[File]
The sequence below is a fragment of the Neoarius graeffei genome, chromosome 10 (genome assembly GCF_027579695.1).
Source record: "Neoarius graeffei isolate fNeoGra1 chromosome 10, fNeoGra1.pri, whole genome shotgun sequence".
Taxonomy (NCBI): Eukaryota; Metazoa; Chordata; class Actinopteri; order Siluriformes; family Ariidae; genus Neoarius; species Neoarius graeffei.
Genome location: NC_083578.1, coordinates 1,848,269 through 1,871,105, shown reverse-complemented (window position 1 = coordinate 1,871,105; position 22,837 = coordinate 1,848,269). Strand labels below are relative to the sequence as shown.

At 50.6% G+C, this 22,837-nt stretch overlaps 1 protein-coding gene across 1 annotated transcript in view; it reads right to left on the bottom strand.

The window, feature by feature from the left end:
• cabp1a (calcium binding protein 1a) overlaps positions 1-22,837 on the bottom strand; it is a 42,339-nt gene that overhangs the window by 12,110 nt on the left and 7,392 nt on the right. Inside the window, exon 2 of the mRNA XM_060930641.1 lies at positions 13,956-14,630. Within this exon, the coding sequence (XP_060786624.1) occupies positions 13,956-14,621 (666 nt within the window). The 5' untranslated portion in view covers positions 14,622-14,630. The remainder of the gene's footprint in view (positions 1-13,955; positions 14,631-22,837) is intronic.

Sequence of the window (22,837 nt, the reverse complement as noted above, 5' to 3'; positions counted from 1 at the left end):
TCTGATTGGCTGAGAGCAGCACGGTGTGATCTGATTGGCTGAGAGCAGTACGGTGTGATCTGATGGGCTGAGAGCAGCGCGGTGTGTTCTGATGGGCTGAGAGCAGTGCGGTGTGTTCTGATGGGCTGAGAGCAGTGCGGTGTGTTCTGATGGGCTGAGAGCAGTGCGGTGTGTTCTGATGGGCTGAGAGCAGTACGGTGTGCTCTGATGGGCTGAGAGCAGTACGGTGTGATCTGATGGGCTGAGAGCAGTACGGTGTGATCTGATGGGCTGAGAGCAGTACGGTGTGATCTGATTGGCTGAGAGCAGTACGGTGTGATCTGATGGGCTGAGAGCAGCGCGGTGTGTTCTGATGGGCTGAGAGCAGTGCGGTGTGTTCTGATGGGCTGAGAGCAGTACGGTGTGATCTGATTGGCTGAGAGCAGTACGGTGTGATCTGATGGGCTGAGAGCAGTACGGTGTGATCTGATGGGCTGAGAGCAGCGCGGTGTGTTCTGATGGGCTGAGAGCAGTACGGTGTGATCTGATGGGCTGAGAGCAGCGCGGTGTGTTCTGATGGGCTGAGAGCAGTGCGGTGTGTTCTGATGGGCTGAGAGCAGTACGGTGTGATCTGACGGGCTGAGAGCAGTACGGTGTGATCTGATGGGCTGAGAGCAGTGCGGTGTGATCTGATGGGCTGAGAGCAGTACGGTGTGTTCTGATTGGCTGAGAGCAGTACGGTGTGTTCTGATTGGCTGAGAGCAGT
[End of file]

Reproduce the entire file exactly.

The sequence below is a fragment of the Neoarius graeffei genome, chromosome 10 (genome assembly GCF_027579695.1).
Source record: "Neoarius graeffei isolate fNeoGra1 chromosome 10, fNeoGra1.pri, whole genome shotgun sequence".
Taxonomy (NCBI): Eukaryota; Metazoa; Chordata; class Actinopteri; order Siluriformes; family Ariidae; genus Neoarius; species Neoarius graeffei.
Genome location: NC_083578.1, coordinates 1,848,269 through 1,871,105, shown reverse-complemented (window position 1 = coordinate 1,871,105; position 22,837 = coordinate 1,848,269). Strand labels below are relative to the sequence as shown.

At 50.6% G+C, this 22,837-nt stretch overlaps 1 protein-coding gene across 1 annotated transcript in view; it reads right to left on the bottom strand.

The window, feature by feature from the left end:
• cabp1a (calcium binding protein 1a) overlaps positions 1-22,837 on the bottom strand; it is a 42,339-nt gene that overhangs the window by 12,110 nt on the left and 7,392 nt on the right. Inside the window, exon 2 of the mRNA XM_060930641.1 lies at positions 13,956-14,630. Within this exon, the coding sequence (XP_060786624.1) occupies positions 13,956-14,621 (666 nt within the window). The 5' untranslated portion in view covers positions 14,622-14,630. The remainder of the gene's footprint in view (positions 1-13,955; positions 14,631-22,837) is intronic.

Sequence of the window (22,837 nt, the reverse complement as noted above, 5' to 3'; positions counted from 1 at the left end):
TCTGATTGGCTGAGAGCAGCACGGTGTGATCTGATTGGCTGAGAGCAGTACGGTGTGATCTGATGGGCTGAGAGCAGCGCGGTGTGTTCTGATGGGCTGAGAGCAGTGCGGTGTGTTCTGATGGGCTGAGAGCAGTGCGGTGTGTTCTGATGGGCTGAGAGCAGTGCGGTGTGTTCTGATGGGCTGAGAGCAGTACGGTGTGCTCTGATGGGCTGAGAGCAGTACGGTGTGATCTGATGGGCTGAGAGCAGTACGGTGTGATCTGATGGGCTGAGAGCAGTACGGTGTGATCTGATTGGCTGAGAGCAGTACGGTGTGATCTGATGGGCTGAGAGCAGCGCGGTGTGTTCTGATGGGCTGAGAGCAGTGCGGTGTGTTCTGATGGGCTGAGAGCAGTACGGTGTGATCTGATTGGCTGAGAGCAGTACGGTGTGATCTGATGGGCTGAGAGCAGTACGGTGTGATCTGATGGGCTGAGAGCAGCGCGGTGTGTTCTGATGGGCTGAGAGCAGTACGGTGTGATCTGATGGGCTGAGAGCAGCGCGGTGTGTTCTGATGGGCTGAGAGCAGTGCGGTGTGTTCTGATGGGCTGAGAGCAGTACGGTGTGATCTGACGGGCTGAGAGCAGTACGGTGTGATCTGATGGGCTGAGAGCAGTGCGGTGTGATCTGATGGGCTGAGAGCAGTACGGTGTGTTCTGATTGGCTGAGAGCAGTACGGTGTGTTCTGATTGGCTGAGAGCAGT